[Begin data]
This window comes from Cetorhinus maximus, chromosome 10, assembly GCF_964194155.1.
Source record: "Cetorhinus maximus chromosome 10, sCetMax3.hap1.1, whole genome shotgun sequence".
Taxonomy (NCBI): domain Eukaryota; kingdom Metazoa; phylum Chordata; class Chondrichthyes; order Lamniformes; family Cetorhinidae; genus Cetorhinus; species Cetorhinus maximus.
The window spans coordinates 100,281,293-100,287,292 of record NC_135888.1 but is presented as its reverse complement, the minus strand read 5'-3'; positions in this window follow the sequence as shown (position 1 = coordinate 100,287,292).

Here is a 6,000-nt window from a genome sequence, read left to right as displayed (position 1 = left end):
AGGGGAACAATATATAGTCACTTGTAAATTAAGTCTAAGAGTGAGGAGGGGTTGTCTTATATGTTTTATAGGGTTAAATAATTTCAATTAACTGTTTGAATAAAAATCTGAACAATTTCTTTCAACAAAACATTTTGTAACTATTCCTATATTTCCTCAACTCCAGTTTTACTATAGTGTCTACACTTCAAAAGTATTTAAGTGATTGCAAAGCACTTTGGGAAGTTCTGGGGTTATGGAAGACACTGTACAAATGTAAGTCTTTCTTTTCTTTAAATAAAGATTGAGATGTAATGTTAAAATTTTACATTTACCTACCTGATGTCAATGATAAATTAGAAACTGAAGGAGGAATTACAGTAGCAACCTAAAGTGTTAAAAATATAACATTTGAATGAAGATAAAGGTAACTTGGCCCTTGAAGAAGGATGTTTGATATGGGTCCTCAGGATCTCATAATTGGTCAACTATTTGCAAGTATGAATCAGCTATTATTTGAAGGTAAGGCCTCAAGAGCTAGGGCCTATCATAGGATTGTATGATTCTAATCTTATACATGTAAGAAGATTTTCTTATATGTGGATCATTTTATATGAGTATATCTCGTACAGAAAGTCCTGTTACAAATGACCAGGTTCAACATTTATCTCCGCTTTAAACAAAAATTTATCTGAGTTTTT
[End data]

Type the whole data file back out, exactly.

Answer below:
This window comes from Cetorhinus maximus, chromosome 10, assembly GCF_964194155.1.
Source record: "Cetorhinus maximus chromosome 10, sCetMax3.hap1.1, whole genome shotgun sequence".
Taxonomy (NCBI): domain Eukaryota; kingdom Metazoa; phylum Chordata; class Chondrichthyes; order Lamniformes; family Cetorhinidae; genus Cetorhinus; species Cetorhinus maximus.
The window spans coordinates 100,281,293-100,287,292 of record NC_135888.1 but is presented as its reverse complement, the minus strand read 5'-3'; positions in this window follow the sequence as shown (position 1 = coordinate 100,287,292).

Here is a 6,000-nt window from a genome sequence, read left to right as displayed (position 1 = left end):
AGGGGAACAATATATAGTCACTTGTAAATTAAGTCTAAGAGTGAGGAGGGGTTGTCTTATATGTTTTATAGGGTTAAATAATTTCAATTAACTGTTTGAATAAAAATCTGAACAATTTCTTTCAACAAAACATTTTGTAACTATTCCTATATTTCCTCAACTCCAGTTTTACTATAGTGTCTACACTTCAAAAGTATTTAAGTGATTGCAAAGCACTTTGGGAAGTTCTGGGGTTATGGAAGACACTGTACAAATGTAAGTCTTTCTTTTCTTTAAATAAAGATTGAGATGTAATGTTAAAATTTTACATTTACCTACCTGATGTCAATGATAAATTAGAAACTGAAGGAGGAATTACAGTAGCAACCTAAAGTGTTAAAAATATAACATTTGAATGAAGATAAAGGTAACTTGGCCCTTGAAGAAGGATGTTTGATATGGGTCCTCAGGATCTCATAATTGGTCAACTATTTGCAAGTATGAATCAGCTATTATTTGAAGGTAAGGCCTCAAGAGCTAGGGCCTATCATAGGATTGTATGATTCTAATCTTATACATGTAAGAAGATTTTCTTATATGTGGATCATTTTATATGAGTATATCTCGTACAGAAAGTCCTGTTACAAATGACCAGGTTCAACATTTATCTCCGCTTTAAACAAAAATTTATCTGAGTTTTT